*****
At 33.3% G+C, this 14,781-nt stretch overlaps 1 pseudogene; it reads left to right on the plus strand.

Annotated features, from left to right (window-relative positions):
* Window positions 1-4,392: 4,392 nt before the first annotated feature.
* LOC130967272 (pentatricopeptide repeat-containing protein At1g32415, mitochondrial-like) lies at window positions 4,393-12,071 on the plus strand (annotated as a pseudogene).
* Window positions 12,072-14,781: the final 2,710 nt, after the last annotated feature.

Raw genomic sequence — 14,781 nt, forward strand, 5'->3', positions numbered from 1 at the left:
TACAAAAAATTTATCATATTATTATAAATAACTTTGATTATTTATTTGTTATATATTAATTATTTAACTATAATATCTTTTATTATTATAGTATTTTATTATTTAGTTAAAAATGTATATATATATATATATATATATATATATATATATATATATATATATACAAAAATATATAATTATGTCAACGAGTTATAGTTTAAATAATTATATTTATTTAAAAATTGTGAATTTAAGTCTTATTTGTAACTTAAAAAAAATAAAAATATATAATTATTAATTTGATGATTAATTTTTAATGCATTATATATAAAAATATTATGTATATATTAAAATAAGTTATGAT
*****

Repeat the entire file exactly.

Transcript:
At 33.3% G+C, this 14,781-nt stretch overlaps 1 pseudogene; it reads left to right on the plus strand.

Annotated features, from left to right (window-relative positions):
* Window positions 1-4,392: 4,392 nt before the first annotated feature.
* LOC130967272 (pentatricopeptide repeat-containing protein At1g32415, mitochondrial-like) lies at window positions 4,393-12,071 on the plus strand (annotated as a pseudogene).
* Window positions 12,072-14,781: the final 2,710 nt, after the last annotated feature.

Raw genomic sequence — 14,781 nt, forward strand, 5'->3', positions numbered from 1 at the left:
TACAAAAAATTTATCATATTATTATAAATAACTTTGATTATTTATTTGTTATATATTAATTATTTAACTATAATATCTTTTATTATTATAGTATTTTATTATTTAGTTAAAAATGTATATATATATATATATATATATATATATATATATATATATATATATACAAAAATATATAATTATGTCAACGAGTTATAGTTTAAATAATTATATTTATTTAAAAATTGTGAATTTAAGTCTTATTTGTAACTTAAAAAAAATAAAAATATATAATTATTAATTTGATGATTAATTTTTAATGCATTATATATAAAAATATTATGTATATATTAAAATAAGTTATGAT